Quarterback & Receivers:
The other part of the two headed attack is sophomore quarterback Vince Young. Young is bar none the best running quarterback in the country and is not afraid to use it either on designed runs or when the pocket breaks down. Make no mistake, he's not thinking run when he drops back to pass and will be patient to deliver the ball. His mechanics are way off, he's more of an "arm thrower" rather than using his footwork to make more accurate throws. His odd throwing style does help him some cases however, allowing him to throw sidearm through lanes and a high release throw over defenders. He does have a habit of throwing interceptions but he's made plenty of clutch throws throughout the season.

The graduation of Roy Williams. B.J. Johnson and Sloan Thomas took away 120 catches, 1,964 yards and 15 touchdowns worth of 2003 production from the passing game. Tony Jeffery is not a big deep threat but he's one of the few that has experience and he can get open in the short-midrange passing game. Limas Sweed could be an X factor. The 6'5 track speed receiver is only a redshirt freshman but has big time potential and had a breakout game against Kansas. Brian Carter and Eric Enard will complete the more spread out sets. Carter is a pretty good athlete, while the walk-on Enard is a big, physical receiver but both haven't seen many passes come their way so far. The tight ends are sure to see a lot of action in the passing game once again. David Thomas, though not a great drive blocker can really stretch the field with his speed and he's an excellent overall receiver. He's one of the few targets that can make plays deep in the secondary. Bo Scaife is a little bigger at 250 and like Thomas lacks top playing strength but he's a reliable pass catcher as well and does a good job of adjusting the throw.

How does the Texas Offense stack up vs. Michigan Overall?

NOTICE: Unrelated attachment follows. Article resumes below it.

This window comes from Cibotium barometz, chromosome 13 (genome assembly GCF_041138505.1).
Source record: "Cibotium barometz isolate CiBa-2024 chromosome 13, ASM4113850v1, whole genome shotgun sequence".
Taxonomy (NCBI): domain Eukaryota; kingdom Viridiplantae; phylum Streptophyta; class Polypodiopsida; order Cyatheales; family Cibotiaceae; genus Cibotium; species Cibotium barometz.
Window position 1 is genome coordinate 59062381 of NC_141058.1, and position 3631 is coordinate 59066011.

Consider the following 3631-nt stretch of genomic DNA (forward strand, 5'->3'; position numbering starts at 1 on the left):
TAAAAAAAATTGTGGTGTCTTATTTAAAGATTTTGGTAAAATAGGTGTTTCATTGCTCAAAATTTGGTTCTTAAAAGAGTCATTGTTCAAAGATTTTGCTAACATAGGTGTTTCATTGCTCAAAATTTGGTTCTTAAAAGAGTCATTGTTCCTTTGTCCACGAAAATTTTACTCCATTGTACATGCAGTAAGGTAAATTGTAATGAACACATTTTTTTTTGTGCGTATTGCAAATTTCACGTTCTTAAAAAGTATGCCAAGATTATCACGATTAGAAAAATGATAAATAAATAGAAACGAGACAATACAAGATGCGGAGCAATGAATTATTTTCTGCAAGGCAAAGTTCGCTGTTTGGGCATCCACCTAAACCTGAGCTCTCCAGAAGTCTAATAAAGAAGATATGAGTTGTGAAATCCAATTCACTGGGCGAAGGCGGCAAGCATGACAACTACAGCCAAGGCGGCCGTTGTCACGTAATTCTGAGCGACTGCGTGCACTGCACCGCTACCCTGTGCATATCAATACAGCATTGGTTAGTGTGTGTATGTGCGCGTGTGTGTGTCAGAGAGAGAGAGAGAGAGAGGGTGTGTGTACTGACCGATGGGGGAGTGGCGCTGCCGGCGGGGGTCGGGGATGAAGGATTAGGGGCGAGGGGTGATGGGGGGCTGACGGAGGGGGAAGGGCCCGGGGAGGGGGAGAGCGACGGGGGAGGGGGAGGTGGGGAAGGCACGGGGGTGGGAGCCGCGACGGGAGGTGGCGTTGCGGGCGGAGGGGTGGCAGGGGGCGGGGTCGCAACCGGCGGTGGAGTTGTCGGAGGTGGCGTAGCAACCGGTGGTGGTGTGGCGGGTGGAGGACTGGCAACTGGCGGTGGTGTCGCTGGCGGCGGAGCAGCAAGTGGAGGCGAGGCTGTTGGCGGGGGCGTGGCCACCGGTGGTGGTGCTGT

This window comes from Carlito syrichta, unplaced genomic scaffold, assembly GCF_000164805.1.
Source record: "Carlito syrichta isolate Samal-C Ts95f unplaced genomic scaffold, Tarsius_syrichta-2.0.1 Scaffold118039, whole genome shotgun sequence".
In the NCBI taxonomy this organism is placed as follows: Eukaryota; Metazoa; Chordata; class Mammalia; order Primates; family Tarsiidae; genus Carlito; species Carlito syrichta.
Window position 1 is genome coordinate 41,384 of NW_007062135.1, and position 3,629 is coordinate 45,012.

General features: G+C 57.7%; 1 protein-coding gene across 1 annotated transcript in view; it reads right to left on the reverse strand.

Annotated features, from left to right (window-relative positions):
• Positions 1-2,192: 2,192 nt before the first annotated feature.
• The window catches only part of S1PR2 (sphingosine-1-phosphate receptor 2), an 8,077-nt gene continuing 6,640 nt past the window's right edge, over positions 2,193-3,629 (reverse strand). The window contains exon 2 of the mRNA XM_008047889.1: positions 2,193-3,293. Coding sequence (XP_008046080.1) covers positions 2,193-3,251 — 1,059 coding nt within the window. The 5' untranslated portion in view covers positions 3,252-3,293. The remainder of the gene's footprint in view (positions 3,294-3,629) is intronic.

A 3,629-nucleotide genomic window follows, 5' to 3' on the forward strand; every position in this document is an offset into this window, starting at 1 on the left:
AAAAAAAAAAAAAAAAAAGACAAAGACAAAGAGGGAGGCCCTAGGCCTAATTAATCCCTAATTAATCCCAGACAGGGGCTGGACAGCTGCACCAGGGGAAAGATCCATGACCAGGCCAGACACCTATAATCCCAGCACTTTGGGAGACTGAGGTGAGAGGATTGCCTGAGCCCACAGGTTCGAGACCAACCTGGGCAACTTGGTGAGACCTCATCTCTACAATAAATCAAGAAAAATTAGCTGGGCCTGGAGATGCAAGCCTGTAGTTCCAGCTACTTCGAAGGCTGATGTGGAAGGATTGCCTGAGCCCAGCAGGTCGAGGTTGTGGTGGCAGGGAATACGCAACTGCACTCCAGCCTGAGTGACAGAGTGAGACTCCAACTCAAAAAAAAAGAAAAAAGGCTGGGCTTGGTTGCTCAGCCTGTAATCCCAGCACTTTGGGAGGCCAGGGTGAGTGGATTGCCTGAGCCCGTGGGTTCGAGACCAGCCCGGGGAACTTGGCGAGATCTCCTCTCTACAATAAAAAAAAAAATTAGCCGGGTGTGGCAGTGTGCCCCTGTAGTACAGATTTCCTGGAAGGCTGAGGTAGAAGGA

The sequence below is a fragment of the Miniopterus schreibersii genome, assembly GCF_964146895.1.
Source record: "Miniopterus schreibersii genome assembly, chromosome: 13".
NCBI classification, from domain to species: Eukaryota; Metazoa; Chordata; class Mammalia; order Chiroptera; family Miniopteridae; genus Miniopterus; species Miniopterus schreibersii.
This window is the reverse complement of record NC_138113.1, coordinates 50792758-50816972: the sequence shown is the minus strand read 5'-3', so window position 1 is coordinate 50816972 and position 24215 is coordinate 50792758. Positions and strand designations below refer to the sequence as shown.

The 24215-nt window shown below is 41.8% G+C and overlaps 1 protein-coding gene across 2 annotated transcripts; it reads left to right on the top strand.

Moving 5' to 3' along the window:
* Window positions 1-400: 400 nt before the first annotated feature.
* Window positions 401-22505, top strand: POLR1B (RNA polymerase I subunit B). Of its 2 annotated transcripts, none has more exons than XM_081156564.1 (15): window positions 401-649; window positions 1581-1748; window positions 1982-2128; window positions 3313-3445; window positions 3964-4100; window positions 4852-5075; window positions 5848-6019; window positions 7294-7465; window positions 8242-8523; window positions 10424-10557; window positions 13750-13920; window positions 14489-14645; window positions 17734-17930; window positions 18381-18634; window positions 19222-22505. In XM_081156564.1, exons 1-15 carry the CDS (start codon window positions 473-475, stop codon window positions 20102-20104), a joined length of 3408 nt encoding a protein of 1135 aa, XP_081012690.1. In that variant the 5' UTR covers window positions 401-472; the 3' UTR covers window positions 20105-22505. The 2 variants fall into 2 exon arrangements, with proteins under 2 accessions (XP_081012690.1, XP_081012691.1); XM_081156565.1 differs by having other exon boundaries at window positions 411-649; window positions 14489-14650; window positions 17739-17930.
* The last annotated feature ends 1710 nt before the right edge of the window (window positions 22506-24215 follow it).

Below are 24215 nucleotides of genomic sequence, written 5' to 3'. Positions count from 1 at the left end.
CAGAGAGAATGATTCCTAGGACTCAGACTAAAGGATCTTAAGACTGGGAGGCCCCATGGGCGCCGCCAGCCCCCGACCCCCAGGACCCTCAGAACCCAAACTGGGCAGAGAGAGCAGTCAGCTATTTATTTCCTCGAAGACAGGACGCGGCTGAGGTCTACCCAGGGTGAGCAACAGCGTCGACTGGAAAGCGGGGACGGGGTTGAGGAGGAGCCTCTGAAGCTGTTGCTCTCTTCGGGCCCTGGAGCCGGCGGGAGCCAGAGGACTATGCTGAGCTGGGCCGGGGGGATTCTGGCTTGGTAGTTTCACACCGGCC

Now Michigan has had a month to prepare for Texas and re-evaluate themselves, it is test day today! The question comes up a lot, how do you stop a mobile quarterback? Well no one has the big secret, though I would recommend taking a peek at Monte Kiffin's (Tampa Bay's D coordinator) strategy against Michael Vick. Discipline, fundamentals, team speed and inside pressure/outside contain can at least limit a running quarterback's effect. It's kind of hard to say that Michigan will contain Vincent Young when honestly they have never really been able to keep tabs on mobile qb's. Brandon Kirsch, Zak Kustok, McNabb, Troy Smith, Drew Stanton, I'm sure you can all remember. So saying Michigan will contain Young, is kind of like betting on the horse that's never won a race. Not saying it can't happen but it's high unlikely. Michigan can stop tailbacks, though the shotgun adds a new facet to the running game, Gabe Watson is the best nose guard Texas has faced and I think he could really have a game. I'm curious to see how Michigan plays their secondary, or how Texas MAKES them play with their formations. Michigan would love to put Ernest in the box but if Texas lines up with spread out formations, it may not be possible to but Shazor on the strong side every down. What you will likely see is Shazor play near the middle so he can make a play to either side, or at least that's what should happen provided Young can option the play away from Ernest if he lines up on the strong side. Another interesting aspect will be what type of coverage Michigan plays. I think the cover 3 would work best, seeing as it is a preferred run stopping coverage, you can commit 8 against the run but I'm sure you will see plenty of man coverage mixed in to jam the receivers. The problem being with man coverage, the defensive backs have their back turned to the quarterback running with their receivers and can lose tabs on where Vince Young is. On the other hand the strength of zone coverage is the defenders are reading the quarterback and likewise adjust to him.